Science system and university advisory groups announced

Out of focus aerial shot of a crowd of people walking in a city.

Two advisory groups are being established to explore what New Zealand’s science system and universities need to thrive now and into the future.

The Science System Advisory Group (SSAG), supported by the Ministry of Business, Innovation and Employment, has been established to provide advice on improving the effectiveness and impact of the science sector in New Zealand.

The University Advisory Group (UAG), supported by the Ministry of Education, has been set to provide the government with advice on New Zealand’s university system.

Both groups will be chaired by Professor Sir Peter Gluckman who will ensure connections between the two advisory groups as appropriate. Other panel members will be announced shortly.

Sir Peter says he is honoured the government has asked him to coordinate and chair the two panels.

“As a small, advanced economy, New Zealand must make strategic choices in investing in science, innovation and higher education and in ensuring partnerships both nationally and internationally.

“The last significant and comprehensive look at science system was in 1992 and since the University of New Zealand was disestablished in 1961, the system as a whole and its broad contributions have not been holistically considered.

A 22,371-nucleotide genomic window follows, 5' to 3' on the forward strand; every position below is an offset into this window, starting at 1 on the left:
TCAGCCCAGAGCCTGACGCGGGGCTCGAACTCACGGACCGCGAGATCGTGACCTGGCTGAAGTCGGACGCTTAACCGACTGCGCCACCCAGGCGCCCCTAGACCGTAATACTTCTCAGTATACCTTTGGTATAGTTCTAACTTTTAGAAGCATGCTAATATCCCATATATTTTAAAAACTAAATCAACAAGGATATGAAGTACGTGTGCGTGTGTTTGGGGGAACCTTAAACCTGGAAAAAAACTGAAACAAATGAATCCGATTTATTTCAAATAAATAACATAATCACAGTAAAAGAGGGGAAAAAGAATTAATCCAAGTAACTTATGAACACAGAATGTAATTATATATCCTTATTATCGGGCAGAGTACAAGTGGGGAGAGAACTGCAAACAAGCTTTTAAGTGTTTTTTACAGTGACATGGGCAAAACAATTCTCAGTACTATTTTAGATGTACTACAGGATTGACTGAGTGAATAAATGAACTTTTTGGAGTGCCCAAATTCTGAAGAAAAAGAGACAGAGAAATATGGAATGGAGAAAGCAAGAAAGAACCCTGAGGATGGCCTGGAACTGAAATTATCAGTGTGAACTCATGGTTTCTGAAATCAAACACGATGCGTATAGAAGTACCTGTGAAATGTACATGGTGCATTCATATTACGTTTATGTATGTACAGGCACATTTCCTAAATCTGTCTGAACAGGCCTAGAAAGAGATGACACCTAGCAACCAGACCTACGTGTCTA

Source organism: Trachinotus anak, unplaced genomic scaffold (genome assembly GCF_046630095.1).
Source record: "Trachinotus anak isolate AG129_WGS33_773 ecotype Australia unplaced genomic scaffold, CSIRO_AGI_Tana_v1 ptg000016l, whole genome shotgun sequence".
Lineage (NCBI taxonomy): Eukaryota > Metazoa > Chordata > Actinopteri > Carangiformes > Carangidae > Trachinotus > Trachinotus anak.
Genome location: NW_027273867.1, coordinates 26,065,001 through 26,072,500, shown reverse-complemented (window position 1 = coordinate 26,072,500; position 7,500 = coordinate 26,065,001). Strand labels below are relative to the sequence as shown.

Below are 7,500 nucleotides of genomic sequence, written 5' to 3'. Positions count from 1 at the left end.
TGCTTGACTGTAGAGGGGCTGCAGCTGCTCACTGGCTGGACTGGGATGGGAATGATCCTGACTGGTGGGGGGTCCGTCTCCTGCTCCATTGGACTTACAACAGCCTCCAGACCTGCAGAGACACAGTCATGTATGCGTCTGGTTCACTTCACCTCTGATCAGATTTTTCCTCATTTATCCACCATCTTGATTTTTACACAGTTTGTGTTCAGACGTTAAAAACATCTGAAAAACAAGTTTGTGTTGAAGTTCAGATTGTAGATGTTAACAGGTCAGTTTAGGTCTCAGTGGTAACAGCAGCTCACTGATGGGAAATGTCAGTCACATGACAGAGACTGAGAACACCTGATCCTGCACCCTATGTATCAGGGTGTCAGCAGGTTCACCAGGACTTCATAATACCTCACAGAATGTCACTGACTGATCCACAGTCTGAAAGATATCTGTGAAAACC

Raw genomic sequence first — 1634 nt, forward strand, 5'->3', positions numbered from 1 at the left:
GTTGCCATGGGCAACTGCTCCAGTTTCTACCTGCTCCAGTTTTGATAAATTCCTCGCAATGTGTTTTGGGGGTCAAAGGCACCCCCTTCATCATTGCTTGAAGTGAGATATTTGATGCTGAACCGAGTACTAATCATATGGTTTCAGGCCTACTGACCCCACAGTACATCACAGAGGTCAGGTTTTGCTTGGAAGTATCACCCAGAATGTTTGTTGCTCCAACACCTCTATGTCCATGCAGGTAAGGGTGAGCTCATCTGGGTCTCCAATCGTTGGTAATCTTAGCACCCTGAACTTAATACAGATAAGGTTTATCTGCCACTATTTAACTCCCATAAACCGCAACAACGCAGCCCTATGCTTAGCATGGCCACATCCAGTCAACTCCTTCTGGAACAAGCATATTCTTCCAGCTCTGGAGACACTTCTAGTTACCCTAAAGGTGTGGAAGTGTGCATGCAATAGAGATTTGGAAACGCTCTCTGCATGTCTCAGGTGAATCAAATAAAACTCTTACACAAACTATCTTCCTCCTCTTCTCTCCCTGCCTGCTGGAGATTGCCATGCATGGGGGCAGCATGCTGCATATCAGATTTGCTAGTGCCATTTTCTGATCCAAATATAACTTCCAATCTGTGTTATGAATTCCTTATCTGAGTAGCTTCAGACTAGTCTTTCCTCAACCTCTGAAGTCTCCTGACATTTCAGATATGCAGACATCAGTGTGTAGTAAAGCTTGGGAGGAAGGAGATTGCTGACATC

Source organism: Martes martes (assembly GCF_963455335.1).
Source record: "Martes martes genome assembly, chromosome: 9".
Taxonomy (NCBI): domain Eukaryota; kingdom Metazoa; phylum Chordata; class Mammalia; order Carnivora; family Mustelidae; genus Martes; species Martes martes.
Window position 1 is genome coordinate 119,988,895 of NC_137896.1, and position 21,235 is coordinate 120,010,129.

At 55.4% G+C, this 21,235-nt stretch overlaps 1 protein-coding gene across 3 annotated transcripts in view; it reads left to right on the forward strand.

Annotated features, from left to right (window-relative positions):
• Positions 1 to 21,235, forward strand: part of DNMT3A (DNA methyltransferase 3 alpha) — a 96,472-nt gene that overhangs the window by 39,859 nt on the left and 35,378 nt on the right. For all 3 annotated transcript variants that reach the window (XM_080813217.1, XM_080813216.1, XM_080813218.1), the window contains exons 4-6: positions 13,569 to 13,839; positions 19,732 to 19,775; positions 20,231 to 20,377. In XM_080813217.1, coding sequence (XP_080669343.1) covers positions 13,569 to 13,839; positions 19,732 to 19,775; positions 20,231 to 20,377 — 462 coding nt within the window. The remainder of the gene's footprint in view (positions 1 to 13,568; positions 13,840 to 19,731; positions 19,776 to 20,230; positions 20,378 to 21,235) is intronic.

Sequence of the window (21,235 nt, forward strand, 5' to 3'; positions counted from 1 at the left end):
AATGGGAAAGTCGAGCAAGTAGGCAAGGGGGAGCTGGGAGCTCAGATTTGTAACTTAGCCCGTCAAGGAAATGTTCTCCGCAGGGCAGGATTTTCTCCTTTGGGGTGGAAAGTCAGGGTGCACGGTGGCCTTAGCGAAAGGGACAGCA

“Once the panels are appointed, we will engage with science and the higher education sectors and a number of stakeholders to inform this process and ensure a fit-for-purpose science system and a robust and forward-thinking university system for New Zealand,” he says.

Read the Ministers’ media release

Science System Advisory Group

The SSAG will look into issues the sector faces, such as its effectiveness, inefficiencies and poor connections, as well as the aspirations of the sector and opportunities for growth.

Key topics the SSAG will focus on include:

  • the challenges and aspirations of the many components of the sector
  • its structure, productivity, efficiency and effectiveness
  • advanced tech and commercialisation
  • workforce and connectedness; and
  • the Government as a commissioner, funder, and user of science.

SSAG will deliver a report on the system in two parts, the first due end of June, and the second end of October. The first part will focus on determining the group’s principles, providing preliminary advice and recommendations that can be considered and actioned quickly. The second part will build on the first part’s advice and provide final recommendations on longer-term changes. Koi Tū: The Centre for Informed Futures will provide secretariat support, and the process is independent of the University of Auckland.

Read the SSAG’s Terms of Reference
Sign up for SSAG updates

University Advisory Group

The UAG will consider challenges and opportunities in the university sector including:

  • ensuring quality in research, teaching and knowledge transfer
  • delivering graduates that address national workforce needs and challenges
  • connections to wider New Zealand society through collaboration and partnerships
  • funding mechanisms and the role of the Performance Based Research Fund;
  • ways to best achieve equity for all learners; and
  • the role of international education.

The Group will provide an initial report to the Ministry of Education in August 2024 and a final report in February 2025. Advice from the Group will inform policy changes. The Ministry of Education and the Tertiary Education Commission will provide UAG secretariat support.

Read the UAG’s Terms of Reference
Sign up for UAG updates

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